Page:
December 14, 2019 9:07 am
This Christmas instead of the typical Christmas cookies and desserts, try to make some melomakarona, kourabiedes and diples! These three Greek sweet snacks are so tasty but unknown to the northern Europe. Therefore, if you want to impress your family, your friends and your colleagues this year, do prepare these festive snacks from Greece.
The kourabies is well known all over the Greece. It is a Christmas cookie made by fresh cow butter, flour, powder sugar and almond. It’s taste is sweet and buttery and the texture must be crunchy. It is shaped in different shapes. The Greek term κουραμπιές comes from the Turkish term kurabiye, which means cookie. The recipe:
- 700g fresh butter at room temperature
- 650g powdered sugar
- 1 vanilla capsule
- 30g brandy
- 1,200 g flour
- 2 tbsp baking powder
- 300 g white almonds, in very small pieces, unsalted
Beat the butter with 150g of sugar at medium speed for about 5 – 7 minutes, until the mixture becomes white. Then, add the vanilla, almonds, brandy, 500 gr. from the flour and the baking powder. Continue to beat until the ingredients are mixed. Stop the mixer and continue kneading with your hands, gradually dropping the remaining flour until you have a smooth, firm dough. You stop adding flour when the dough stops gluing in your hands. Preheat the oven to 180 ° C. Transfer the dough to a smooth surface and open it with the rolling pin on a thick sheet. Cut the leaf into round pieces or crescent. We pick up the dough left in the ball, reopen it and cut it again.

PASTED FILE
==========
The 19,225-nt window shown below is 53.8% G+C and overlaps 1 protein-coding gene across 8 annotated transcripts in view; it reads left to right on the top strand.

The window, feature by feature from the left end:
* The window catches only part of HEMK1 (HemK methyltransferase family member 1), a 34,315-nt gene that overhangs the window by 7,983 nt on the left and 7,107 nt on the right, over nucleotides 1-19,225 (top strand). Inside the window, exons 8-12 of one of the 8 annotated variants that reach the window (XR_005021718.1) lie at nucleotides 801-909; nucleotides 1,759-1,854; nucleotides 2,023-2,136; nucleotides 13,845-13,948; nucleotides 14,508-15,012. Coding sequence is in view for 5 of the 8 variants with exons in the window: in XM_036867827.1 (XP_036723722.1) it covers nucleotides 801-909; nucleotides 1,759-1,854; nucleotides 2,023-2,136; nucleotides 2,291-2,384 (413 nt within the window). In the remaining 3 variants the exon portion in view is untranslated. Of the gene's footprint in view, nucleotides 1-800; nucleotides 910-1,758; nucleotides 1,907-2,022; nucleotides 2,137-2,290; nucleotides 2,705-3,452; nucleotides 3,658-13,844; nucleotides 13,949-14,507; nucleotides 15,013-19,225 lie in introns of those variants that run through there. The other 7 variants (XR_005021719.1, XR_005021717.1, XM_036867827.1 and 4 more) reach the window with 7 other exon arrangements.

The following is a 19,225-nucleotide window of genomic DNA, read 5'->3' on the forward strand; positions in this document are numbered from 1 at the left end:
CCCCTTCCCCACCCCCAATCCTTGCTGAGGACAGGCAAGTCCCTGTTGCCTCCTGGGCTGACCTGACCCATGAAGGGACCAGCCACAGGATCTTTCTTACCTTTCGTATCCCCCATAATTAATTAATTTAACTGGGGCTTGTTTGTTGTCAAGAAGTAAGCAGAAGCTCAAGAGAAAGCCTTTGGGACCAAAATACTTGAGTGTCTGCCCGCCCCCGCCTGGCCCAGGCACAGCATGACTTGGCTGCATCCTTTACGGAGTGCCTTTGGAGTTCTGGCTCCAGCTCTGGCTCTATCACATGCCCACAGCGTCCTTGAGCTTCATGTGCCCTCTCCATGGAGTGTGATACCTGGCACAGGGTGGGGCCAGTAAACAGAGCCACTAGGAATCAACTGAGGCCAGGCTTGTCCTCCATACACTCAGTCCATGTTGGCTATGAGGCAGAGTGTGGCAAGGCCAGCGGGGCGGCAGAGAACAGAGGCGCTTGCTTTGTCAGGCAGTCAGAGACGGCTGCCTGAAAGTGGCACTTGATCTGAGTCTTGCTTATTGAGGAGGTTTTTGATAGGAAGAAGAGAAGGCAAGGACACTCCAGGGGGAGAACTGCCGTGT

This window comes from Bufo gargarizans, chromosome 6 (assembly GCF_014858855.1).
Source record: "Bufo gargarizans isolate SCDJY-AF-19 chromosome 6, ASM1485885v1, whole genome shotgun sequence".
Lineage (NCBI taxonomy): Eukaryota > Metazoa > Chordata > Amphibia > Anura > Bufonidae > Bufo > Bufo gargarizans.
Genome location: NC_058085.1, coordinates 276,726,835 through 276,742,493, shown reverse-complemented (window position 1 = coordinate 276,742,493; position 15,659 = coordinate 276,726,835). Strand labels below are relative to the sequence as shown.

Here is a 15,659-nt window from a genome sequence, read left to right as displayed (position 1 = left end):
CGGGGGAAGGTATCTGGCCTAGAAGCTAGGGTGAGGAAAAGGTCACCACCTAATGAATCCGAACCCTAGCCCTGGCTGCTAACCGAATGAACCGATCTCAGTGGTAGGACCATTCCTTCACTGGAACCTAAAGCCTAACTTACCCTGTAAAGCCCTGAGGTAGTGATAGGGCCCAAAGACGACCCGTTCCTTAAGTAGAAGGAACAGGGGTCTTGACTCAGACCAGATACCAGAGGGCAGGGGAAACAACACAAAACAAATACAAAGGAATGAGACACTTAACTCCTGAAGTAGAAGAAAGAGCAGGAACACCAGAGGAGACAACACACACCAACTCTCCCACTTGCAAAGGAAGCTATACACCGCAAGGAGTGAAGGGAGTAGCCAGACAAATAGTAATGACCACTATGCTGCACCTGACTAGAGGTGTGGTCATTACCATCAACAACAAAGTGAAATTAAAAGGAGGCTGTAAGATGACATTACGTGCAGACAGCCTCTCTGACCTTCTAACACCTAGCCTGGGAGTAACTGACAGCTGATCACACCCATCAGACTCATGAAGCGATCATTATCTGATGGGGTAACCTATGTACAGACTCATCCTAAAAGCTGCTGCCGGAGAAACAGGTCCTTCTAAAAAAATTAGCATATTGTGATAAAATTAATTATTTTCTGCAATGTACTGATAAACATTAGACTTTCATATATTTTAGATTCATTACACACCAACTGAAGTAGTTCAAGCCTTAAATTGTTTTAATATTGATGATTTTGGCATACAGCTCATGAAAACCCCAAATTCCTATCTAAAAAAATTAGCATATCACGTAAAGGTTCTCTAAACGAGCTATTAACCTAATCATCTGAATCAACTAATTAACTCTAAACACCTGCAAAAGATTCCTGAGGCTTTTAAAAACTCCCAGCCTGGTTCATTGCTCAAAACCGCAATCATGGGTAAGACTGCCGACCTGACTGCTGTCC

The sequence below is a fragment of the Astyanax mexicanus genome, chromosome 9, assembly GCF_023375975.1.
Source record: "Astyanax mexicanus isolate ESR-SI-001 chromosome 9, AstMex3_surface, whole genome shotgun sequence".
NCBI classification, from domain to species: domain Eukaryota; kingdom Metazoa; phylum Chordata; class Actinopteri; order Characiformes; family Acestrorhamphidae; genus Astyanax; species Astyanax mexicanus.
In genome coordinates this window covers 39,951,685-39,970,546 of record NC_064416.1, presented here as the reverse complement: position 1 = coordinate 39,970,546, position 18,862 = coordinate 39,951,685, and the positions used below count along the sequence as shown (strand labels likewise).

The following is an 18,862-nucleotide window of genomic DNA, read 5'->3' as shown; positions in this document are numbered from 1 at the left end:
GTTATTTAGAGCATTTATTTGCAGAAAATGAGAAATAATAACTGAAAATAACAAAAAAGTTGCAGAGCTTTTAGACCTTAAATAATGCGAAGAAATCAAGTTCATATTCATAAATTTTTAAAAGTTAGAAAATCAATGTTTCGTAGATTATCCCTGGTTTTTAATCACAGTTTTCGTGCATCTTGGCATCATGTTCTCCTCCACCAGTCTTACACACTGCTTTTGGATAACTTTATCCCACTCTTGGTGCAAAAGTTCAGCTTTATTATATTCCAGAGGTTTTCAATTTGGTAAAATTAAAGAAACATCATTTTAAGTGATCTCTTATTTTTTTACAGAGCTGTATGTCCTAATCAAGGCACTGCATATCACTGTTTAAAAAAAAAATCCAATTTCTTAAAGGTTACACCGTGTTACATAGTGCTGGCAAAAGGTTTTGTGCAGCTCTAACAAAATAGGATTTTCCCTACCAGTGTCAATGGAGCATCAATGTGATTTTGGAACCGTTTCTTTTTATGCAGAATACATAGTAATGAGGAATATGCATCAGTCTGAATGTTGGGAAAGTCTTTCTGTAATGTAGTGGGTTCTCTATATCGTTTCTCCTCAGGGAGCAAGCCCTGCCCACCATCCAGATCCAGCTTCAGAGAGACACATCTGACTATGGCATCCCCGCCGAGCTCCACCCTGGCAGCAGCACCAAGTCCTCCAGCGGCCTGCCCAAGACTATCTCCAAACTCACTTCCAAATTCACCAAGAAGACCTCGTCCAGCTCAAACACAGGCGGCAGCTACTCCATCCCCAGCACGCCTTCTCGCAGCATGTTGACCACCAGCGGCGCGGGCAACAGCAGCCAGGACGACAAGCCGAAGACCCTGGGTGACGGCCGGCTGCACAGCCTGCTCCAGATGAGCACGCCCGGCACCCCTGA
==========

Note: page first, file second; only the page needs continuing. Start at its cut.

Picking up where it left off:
The melomakarono is the most popular Christmas snack in Greece. It is made by flour, semolina, honey, olive oil and walnuts. This egg shaped cookie has very strong aroma of cinnamon, clove and orange. The Greek term μελομακάρονο comes from the Greek words μελι (honey) and μακαρία (a bread offered to peoples during funerals). The recipe:
For the syrop
- 500g water
- 800g sugar
- 150g honey
- 3 stick cinnamon
- 3 cloves
- 1 orange, cut in half
- 400g Orange juice
- 400g seed oil
- 180g olive oil
- 50 g powder sugar
- 1/2 tsp cloves
- 2-3 tbsp. cinnamon
- 1/4 tsp nutmeg
- 1 tsp baking soda
- zest of 2 oranges
- 1 kg flour
- 200g semolina
- For serving
For the syrup: Boil the ingredients for the syrup, except honey. Note that you need to start the syrup 3-4 hours before start making the melomakarona. Preheat the oven to 190 ° C in the air. Then put all the ingredients of mixture 1 in a large bowl and mix with a good wire. In a second bowl, mix the ingredients of mixture 2. Add the mixture of the liquid ingredients to the mixture with the solids and mix gently with your hands for very short time. Roll the dough into a uniform egg shaped pieces (3-4 cm in diameter, 30 g each) and bake for about 20-25 minutes until melomacarona become crispy. Once they are ready, pour the hot melomakarono into the cold syrup and leave for 10-15 seconds. Then strain and sprinkle with honey and nuts.
The diples is a very delicate dessert and it symbolizes wealth and fertility. That’s why it is served as part of wedding and New Year’s celebrations in Greece. Diples are a typical dessert in the Peloponnese but it is also very popular in Cycladic and Dodecanese islands. Their name “diples” comes from the procedure they are shaped: by folding the dough.